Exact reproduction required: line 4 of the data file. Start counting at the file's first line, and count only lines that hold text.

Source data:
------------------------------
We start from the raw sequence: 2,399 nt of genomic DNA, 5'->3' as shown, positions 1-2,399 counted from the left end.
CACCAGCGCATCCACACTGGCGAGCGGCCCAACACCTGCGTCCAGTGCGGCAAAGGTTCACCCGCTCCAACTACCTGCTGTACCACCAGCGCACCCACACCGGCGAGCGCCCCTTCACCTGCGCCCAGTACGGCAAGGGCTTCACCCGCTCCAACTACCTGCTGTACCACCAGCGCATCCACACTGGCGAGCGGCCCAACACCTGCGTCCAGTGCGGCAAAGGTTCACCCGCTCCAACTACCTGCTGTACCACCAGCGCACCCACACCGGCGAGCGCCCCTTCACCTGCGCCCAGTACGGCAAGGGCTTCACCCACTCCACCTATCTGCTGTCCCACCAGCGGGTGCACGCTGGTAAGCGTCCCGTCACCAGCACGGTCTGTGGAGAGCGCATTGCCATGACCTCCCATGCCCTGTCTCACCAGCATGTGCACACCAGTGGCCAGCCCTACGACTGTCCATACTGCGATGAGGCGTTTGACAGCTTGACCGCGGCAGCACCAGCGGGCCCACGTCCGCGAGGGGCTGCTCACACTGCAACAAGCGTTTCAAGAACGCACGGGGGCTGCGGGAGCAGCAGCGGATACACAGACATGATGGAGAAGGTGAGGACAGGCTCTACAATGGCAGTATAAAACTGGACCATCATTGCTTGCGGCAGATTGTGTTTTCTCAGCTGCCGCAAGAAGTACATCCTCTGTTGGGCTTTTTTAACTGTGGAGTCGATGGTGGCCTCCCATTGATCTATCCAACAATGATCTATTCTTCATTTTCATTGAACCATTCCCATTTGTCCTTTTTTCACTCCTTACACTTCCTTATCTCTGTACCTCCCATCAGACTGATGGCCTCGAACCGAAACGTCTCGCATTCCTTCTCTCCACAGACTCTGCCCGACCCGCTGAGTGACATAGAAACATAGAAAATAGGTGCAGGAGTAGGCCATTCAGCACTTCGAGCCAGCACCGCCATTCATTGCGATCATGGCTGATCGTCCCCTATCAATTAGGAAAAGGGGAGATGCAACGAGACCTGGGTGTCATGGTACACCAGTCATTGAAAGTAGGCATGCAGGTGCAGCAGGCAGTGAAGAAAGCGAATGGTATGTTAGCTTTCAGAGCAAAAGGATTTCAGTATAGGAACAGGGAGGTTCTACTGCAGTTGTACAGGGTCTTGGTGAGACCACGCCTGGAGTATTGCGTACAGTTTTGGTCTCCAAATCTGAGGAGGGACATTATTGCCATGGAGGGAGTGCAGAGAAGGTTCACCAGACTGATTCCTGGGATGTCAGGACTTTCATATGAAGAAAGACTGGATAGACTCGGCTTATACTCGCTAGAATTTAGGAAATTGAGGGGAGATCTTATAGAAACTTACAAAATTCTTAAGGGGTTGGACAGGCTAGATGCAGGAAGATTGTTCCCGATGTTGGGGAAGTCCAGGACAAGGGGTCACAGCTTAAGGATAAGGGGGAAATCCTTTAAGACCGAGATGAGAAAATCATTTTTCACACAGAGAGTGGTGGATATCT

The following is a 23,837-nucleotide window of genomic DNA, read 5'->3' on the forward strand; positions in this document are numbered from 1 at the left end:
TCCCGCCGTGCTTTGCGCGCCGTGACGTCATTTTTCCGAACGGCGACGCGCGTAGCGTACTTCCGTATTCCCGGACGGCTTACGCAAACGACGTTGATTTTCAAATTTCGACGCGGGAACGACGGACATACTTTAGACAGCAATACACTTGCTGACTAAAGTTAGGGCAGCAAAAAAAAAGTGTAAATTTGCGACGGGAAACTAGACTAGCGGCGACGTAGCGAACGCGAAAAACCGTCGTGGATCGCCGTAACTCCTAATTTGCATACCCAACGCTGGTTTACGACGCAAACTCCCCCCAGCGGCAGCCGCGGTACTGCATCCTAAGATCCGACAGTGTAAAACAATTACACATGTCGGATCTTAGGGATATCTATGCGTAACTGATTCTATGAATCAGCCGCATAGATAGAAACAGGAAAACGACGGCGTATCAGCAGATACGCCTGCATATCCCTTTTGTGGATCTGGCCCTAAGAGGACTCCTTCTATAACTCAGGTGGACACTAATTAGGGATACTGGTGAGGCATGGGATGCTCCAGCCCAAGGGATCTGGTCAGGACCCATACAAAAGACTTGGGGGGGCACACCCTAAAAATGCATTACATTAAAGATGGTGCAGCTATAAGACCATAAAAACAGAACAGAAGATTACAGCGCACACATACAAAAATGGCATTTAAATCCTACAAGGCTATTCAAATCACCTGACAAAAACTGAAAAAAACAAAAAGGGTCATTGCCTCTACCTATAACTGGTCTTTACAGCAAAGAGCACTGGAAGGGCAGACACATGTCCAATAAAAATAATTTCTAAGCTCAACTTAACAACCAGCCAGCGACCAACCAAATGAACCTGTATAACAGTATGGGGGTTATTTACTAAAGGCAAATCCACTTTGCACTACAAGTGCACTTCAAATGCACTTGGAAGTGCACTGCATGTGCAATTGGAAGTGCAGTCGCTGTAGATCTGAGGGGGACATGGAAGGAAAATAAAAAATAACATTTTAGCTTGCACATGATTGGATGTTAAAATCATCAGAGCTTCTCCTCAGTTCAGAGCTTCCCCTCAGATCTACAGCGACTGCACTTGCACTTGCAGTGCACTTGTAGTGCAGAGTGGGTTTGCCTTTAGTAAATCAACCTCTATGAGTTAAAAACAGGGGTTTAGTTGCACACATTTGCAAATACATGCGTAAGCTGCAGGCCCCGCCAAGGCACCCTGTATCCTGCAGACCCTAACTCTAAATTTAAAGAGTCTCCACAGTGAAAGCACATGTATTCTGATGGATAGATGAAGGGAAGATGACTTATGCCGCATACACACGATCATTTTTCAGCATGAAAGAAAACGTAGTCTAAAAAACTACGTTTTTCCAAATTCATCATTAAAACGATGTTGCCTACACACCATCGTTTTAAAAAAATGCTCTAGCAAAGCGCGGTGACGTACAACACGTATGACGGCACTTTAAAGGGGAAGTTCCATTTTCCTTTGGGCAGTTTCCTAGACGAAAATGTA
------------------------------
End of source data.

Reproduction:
TCCCGCCGTGCTTTGCGCGCCGTGACGTCATTTTTCCGAACGGCGACGCGCGTAGCGTACTTCCGTATTCCCGGACGGCTTACGCAAACGACGTTGATTTTCAAATTTCGACGCGGGAACGACGGACATACTTTAGACAGCAATACACTTGCTGACTAAAGTTAGGGCAGCAAAAAAAAAGTGTAAATTTGCGACGGGAAACTAGACTAGCGGCGACGTAGCGAACGCGAAAAACCGTCGTGGATCGCCGTAACTCCTAATTTGCATACCCAACGCTGGTTTACGACGCAAACTCCCCCCAGCGGCAGCCGCGGTACTGCATCCTAAGATCCGACAGTGTAAAACAATTACACATGTCGGATCTTAGGGATATCTATGCGTAACTGATTCTATGAATCAGCCGCATAGATAGAAACAGGAAAACGACGGCGTATCAGCAGATACGCCTGCATATCCCTTTTGTGGATCTGGCCCTAAGAGGACTCCTTCTATAACTCAGGTGGACACTAATTAGGGATACTGGTGAGGCATGGGATGCTCCAGCCCAAGGGATCTGGTCAGGACCCATACAAAAGACTTGGGGGGGCACACCCTAAAAATGCATTACATTAAAGATGGTGCAGCTATAAGACCATAAAAACAGAACAGAAGATTACAGCGCACACATACAAAAATGGCATTTAAATCCTACAAGGCTATTCAAATCACCTGACAAAAACTGAAAAAAACAAAAAGGGTCATTGCCTCTACCTATAACTGGTCTTTACAGCAAAGAGCACTGGAAGGGCAGACACATGTCCAATAAAAATAATTTCTAAGCTCAACTTAACAACCAGCCAGCGACCAACCAAATGAACCTGTATAACAGTATGGGGGTTATTTACTAAAGGCAAATCCACTTTGCACTACAAGTGCACTTCAAATGCACTTGGAAGTGCACTGCATGTGCAATTGGAAGTGCAGTCGCTGTAGATCTGAGGGGGACATGGAAGGAAAATAAAAAATAACATTTTAGCTTGCACATGATTGGATGTTAAAATCATCAGAGCTTCTCCTCAGTTCAGAGCTTCCCCTCAGATCTACAGCGACTGCACTTGCACTTGCAGTGCACTTGTAGTGCAGAGTGGGTTTGCCTTTAGTAAATCAACCTCTATGAGTTAAAAACAGGGGTTTAGTTGCACACATTTGCAAATACATGCGTAAGCTGCAGGCCCCGCCAAGGCACCCTGTATCCTGCAGACCCTAACTCTAAATTTAAAGAGTCTCCACAGTGAAAGCACATGTATTCTGATGGATAGATGAAGGGAAGATGACTTATGCCGCATACACACGATCATTTTTCAGCATGAAAGAAAACGTAGTCTAAAAAACTACGTTTTTCCAAATTCATCATTAAAACGATGTTGCCTACACACCATCGTTTTAAAAAAATGCTCTAGCAAAGCGCGGTGACGTACAACACGTATGACGGCACTTTAAAGGGGAAGTTCCATTTTCCTTTGGGCAGTTTCCTAGACGAAAATGTA